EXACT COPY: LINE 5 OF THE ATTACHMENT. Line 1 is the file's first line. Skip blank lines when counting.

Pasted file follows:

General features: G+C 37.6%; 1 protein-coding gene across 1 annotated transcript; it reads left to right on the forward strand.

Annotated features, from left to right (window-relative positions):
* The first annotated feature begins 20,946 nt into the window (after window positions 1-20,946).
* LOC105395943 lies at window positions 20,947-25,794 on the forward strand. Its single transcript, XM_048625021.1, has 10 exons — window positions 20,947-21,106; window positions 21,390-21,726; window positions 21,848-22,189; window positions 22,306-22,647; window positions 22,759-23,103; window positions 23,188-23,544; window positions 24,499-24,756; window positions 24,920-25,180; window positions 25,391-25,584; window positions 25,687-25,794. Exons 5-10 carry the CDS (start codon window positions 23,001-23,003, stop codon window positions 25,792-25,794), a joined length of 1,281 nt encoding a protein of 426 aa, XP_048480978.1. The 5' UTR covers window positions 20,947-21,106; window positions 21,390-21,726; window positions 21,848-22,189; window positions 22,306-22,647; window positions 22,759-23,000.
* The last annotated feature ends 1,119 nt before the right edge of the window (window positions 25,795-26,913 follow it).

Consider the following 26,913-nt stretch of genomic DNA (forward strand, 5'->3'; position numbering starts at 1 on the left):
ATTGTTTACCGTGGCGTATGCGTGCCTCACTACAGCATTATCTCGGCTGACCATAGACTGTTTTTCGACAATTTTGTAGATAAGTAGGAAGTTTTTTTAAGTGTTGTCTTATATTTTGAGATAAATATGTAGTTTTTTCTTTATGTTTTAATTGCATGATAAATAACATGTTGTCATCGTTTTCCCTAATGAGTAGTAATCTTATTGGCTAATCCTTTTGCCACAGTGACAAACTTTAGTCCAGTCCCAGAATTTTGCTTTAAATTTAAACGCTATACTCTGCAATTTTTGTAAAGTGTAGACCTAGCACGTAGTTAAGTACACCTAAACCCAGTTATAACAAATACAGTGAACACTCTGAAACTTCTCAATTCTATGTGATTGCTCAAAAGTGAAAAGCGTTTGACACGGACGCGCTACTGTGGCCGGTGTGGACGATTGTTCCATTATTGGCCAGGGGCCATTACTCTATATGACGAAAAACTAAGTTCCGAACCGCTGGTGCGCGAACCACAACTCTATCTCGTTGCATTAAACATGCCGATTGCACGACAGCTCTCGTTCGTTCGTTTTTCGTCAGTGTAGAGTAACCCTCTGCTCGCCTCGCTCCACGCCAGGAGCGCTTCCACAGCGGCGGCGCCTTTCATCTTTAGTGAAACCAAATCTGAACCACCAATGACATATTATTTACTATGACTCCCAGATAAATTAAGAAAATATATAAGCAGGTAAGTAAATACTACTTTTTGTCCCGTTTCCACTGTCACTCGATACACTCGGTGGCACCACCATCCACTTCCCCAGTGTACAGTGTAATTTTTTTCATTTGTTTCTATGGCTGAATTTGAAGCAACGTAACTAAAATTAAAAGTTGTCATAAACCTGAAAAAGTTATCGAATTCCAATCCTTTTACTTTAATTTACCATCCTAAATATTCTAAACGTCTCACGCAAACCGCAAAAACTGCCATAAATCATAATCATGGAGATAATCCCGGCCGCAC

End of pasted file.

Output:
* The last annotated feature ends 1,119 nt before the right edge of the window (window positions 25,795-26,913 follow it).